I’ve been thinking a lot lately about labels, and the ways we reject and embrace them. It’s always been my opinion that labels should only be self-applied but that they can foster community where groups of individuals self-apply the same label. Still, unless everybody signs a charter or something, that label doesn’t have to mean exactly the same thing to everyone in the community.
Since that first paragraph was a little awkward and confusing in its vagueness, I’ll get more specific: lesbian and woman. These are two labels–identities, even–that I embrace. I was recently in a discussion where a woman explained that she identifies as queer rather than lesbian because she feels the Boston lesbian community is extremely hostile to trans*men and the women who date them. While I would never deny that experience, it hasn’t been mine. Even if it were, however, I think I would still identify as a lesbian. (For the record, I also identify as queer.)
If, as this friend of mine contends, the identity “lesbian,” at least in Boston, equates for some with “woman who sleeps with women and explicitly does not sleep with trans men, and is hostile toward their presence in the community,” I don’t think that means the rest of us should abandon the identity and adopt another. In other words, I’m not going to let some intolerant women spoil lesbianism for me. Rather, I think it’s my responsibility to identify as a lesbian who does not share that kind of attitude, so that the label isn’t wholly associated with intolerance.
It’s the same way I feel about being a woman. There are a lot of things about me that I–and others, probably–consider more stereotypically masculine than feminine. I’m misread as male a significant part of the time, both for reasons under my control (the way I dress, my hairstyle) and reasons totally beyond it (my height and body structure, the pitch of my voice). I reject certain stereotypical trappings of femininity (I look damn awkward in a dress, and I’ve never tried heels) while embracing others (I ache to be a mother some day). At the end of the day, even in my favorite pair of boxer briefs, I’m still going to identify as a woman, and demand that others recognize me as such. Not because I have a uterus, not because I can fill out a C cup, but because that’s who I am. And if other people–men, women, or otherwise–have a picture in their head of “woman” that doesn’t look like me, it’s my responsibility to call them on it.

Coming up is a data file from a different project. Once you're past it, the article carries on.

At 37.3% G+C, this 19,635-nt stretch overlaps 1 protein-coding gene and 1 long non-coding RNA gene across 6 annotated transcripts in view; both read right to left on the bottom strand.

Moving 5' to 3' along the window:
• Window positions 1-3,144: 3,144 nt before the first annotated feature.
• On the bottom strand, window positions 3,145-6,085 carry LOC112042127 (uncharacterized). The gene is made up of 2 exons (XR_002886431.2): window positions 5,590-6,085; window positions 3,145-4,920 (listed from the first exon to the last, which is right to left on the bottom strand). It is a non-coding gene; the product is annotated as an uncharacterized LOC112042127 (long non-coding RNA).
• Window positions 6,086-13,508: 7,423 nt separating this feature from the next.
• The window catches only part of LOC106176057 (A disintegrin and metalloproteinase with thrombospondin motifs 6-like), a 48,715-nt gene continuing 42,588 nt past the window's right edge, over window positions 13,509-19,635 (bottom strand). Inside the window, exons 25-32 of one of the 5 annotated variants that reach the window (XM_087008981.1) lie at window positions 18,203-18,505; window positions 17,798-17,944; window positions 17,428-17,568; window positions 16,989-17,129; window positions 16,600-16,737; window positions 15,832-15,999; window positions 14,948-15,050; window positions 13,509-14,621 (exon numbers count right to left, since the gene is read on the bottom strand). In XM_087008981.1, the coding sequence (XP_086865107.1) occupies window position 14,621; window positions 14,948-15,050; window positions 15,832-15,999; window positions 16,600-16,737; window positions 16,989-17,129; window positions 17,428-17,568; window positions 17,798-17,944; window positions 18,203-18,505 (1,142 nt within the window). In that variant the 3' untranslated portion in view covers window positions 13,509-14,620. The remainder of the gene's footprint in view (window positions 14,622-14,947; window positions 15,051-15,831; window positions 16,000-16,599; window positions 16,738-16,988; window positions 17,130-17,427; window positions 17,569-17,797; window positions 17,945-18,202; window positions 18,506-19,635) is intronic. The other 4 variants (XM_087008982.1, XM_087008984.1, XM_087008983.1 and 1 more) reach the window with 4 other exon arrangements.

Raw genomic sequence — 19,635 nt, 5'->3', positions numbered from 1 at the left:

I do realize that “lesbian” and “woman” may be two very different identity categories, but I don’t really want to get into biological determinism or whether sexuality or gender can be chosen. I just think it’s time we stop letting other people define our identities for us.